Changing career aspirations and attitudes to traditional work patterns – will gen Z’s collective experience of Covid-19 drive a new paradigm of learning and working? Parves Khan offers insights into global research from INTO University Partnerships
Gen Z – those born sometime in the mid-1990s through to 2012 – make up 30% of the global population and now represent the largest share of the prospective international student pool. By 2025, they will make up just over a quarter of the global workforce.
In the aftermath of the global pandemic, this new generation of international students will confront new challenges. In INTO University Partnerships’ 2021 survey of just under 1,200 members of gen Z, we found that the pandemic has emboldened them to double down on their efforts to support their future career success. But not necessarily in the traditional sense. This isn’t a generation looking for a nine to five working life. The experience of lockdown has made this generation re-evaluate what really matters.
55% of respondents – who are either starting their first year or planning on studying abroad and who hail from 93 countries across Latin America, Eastern Europe, the Middle East, Africa and Asia-Pacific – report that the pandemic has changed the type of career they were aspiring too (it’s changed it ‘a lot’ for 26% and ‘a little’ for 29%).
The biggest change in aspirations has been on attitudes to traditional work patterns. 49% of gen Z respondents report that they will be looking for a future career that offers a better work-life balance and a further 36% want complete flexibility in how they work. The pandemic has also unleashed an entrepreneurial spirit among gen Z, with almost half (45%) aspiring to start their own business sometime after graduating. In addition, a quarter say that they’re now thinking about a different job role and an equal proportion are thinking about working in a different sector.
More than just getting a degree: gen Z’s social consciousness
The disruption to education caused by the pandemic hasn’t dented the passion for learning among international gen Z students. Among respondents, 90% say they care passionately/care a lot about learning and they see their international education as inextricably linked to their future success; 84% feel that going overseas for their education will give them a competitive advantage in their future career; and 66% believe that they can be more successful in their home country with an overseas education, but more see their international education as opening doors to working abroad – 84% would like to work overseas one day.
While they look to education as a path to future career success – learning is much more than this. Among respondents, 90% see an overseas university education as key to preparing them with the skills they need to be successful in life in general and an equal proportion also feel the knowledge, skills and experience gained will enable them one day to personally ‘make the world a better place’.
The latter is reflective of a strong social consciousness we see among members of gen Z. Issues like equality and sustainability have long been on their radar — both individually and collectively. But during the pandemic – a period punctuated by civil strife, social division, and severe climate events – concerns with a number of social issues intensified and have left an indelible mark on how members of gen Z see the world and how they judge brands.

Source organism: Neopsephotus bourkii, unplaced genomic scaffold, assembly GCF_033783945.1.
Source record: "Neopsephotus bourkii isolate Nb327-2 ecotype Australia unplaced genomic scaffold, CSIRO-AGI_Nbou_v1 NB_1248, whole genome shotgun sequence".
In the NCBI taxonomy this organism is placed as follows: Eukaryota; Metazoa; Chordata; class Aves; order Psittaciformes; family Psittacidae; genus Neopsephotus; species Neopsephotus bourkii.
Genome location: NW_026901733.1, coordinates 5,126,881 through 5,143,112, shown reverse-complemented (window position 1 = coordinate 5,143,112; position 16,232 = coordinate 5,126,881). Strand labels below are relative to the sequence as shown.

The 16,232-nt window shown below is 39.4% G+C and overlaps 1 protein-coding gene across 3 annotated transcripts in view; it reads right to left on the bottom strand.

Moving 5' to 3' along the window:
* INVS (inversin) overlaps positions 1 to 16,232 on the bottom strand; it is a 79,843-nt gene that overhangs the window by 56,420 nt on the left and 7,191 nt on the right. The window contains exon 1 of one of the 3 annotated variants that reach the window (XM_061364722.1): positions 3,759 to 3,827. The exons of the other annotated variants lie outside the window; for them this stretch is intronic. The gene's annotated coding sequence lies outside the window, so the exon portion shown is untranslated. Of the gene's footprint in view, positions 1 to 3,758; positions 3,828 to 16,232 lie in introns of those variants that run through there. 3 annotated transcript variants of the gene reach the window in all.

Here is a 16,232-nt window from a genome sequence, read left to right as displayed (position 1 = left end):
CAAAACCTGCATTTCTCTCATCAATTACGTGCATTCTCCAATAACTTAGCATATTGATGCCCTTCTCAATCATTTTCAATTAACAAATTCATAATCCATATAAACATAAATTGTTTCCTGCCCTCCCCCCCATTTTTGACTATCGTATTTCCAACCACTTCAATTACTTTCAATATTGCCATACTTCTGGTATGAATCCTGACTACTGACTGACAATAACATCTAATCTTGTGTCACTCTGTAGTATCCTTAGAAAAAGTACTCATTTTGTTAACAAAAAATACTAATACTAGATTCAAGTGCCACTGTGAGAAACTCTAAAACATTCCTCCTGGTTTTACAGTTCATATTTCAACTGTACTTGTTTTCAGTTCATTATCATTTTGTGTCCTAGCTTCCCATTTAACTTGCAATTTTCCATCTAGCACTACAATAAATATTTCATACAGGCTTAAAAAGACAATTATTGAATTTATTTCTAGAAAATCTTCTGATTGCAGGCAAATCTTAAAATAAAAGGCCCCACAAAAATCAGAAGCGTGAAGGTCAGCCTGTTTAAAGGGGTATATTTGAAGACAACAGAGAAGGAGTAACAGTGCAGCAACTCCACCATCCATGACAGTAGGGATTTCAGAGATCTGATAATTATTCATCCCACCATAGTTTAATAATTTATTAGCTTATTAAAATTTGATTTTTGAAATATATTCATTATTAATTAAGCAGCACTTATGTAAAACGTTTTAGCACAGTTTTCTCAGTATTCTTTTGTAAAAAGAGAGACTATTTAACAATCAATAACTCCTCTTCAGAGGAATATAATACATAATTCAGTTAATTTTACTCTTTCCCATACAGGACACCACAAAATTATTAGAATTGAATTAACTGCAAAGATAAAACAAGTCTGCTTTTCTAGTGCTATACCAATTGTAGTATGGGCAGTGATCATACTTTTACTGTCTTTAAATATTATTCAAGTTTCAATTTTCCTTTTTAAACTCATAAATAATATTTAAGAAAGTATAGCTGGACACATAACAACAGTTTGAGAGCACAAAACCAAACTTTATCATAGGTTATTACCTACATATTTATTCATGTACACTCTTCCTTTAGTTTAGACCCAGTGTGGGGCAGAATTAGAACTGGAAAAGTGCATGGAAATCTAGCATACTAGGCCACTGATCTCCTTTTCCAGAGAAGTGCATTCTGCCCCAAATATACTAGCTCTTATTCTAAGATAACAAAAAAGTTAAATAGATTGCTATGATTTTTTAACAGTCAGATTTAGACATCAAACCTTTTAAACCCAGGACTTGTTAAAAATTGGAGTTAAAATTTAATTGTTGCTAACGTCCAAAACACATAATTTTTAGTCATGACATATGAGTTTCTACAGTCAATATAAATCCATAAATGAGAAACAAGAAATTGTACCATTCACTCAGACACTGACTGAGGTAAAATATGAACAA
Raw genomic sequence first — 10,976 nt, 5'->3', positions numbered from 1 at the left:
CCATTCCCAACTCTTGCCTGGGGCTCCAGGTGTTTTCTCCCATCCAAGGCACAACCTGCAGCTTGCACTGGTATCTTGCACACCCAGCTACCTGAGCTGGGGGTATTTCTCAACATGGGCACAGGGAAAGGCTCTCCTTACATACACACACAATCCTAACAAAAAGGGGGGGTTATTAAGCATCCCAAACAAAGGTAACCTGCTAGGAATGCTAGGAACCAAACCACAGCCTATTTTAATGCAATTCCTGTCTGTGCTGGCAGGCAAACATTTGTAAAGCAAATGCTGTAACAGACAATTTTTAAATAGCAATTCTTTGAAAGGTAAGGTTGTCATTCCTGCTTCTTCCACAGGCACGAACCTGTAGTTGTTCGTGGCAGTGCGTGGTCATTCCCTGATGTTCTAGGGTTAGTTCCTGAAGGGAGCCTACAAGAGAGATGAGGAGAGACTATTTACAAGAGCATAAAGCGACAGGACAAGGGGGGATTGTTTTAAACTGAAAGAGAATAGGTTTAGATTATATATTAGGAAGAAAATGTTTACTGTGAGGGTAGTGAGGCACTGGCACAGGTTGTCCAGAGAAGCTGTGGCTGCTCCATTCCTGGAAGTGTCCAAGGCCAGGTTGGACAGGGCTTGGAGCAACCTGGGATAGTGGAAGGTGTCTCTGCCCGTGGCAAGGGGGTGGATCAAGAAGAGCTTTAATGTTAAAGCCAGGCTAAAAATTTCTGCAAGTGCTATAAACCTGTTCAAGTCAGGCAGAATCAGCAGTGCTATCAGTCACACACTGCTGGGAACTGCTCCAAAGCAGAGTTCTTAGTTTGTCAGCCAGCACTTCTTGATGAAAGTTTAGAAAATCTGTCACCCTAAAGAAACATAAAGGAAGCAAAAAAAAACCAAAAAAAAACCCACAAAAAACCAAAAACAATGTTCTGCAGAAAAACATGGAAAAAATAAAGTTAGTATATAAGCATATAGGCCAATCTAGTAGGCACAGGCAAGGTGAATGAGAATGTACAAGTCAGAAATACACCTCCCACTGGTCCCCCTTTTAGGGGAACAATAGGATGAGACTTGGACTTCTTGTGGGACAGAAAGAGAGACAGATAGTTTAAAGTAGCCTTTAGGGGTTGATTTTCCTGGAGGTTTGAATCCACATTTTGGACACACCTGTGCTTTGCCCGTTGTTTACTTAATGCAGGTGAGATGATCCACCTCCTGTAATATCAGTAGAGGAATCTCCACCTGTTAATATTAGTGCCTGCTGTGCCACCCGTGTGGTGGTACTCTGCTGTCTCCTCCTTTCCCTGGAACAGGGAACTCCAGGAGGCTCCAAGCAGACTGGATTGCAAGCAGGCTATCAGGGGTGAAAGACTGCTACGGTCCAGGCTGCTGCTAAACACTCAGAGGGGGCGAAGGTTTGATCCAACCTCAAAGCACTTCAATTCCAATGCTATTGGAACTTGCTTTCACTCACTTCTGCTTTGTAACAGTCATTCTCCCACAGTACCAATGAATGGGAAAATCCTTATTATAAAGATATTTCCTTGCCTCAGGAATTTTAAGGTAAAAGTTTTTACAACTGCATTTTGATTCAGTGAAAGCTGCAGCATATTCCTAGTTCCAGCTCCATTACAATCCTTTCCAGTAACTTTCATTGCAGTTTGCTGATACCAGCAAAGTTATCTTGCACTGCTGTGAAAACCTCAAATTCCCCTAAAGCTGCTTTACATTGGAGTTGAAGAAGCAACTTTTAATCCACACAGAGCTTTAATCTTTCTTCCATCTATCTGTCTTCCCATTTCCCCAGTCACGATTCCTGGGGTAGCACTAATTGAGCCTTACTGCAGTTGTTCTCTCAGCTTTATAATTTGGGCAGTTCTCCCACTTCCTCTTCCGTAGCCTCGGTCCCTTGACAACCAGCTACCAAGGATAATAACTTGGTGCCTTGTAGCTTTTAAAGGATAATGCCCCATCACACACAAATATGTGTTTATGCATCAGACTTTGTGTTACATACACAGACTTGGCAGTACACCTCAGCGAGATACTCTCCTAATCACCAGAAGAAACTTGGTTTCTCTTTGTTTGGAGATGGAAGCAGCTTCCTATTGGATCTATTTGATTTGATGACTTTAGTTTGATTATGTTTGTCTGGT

Looking forwards not backwards
The devastating impact of the pandemic curtailed many activities for gen Z international students, but not their drive or their desire to get on with their lives. The findings support an earlier survey we carried out this year among offer holders which found that despite numerous challenges, students are anxious to return to campus, and the demand for global education is stronger than ever.
Gen Z international students can broadly be divided into two camps, those feeling hopeful but somewhat anxious about their future (48%) and those feeling optimistic and excited (43%). Only 7% say they are feeling worried and stressed about the future. This readiness to move forward with their lives is evidence of the resilience of this generation.
This pandemic has been testing for all generations, but not least for one coping with these unprecedented challenges at a pivotal stage in their lives, with many transitioning from childhood to adulthood. They’ve had to a lot to contend with on their young shoulders. Studies show this has taken its toll on their mental health, but our survey findings echo others in revealing that the crisis has also engendered the development of vital life skills, such as self-motivation, adaptability and emotional intelligence in our young people – skills that will stand them in good stead for the rest of their lives.
Get ready for gen Z
The pandemic has made gen Z take a step back and re-evaluate their educational goals and future careers. They are starting their journey with a different set of expectations.
Now that members of gen Z account for the largest share of the prospective international student pool, it is critical to understand the lens through which they see the world. We hope the insights from our research will spark new ideas and conversations that will help higher education institutions foster a deeper connection with members of gen Z. Let’s get ready for gen Z – they are coming.
Parves Khan is Vice President of Market Research and Insight at INTO University Partnerships. Previously, she led global research and insight at Pearson and has run her own research consultancy. She holds a PhD in European Union integration from the University of Bristol.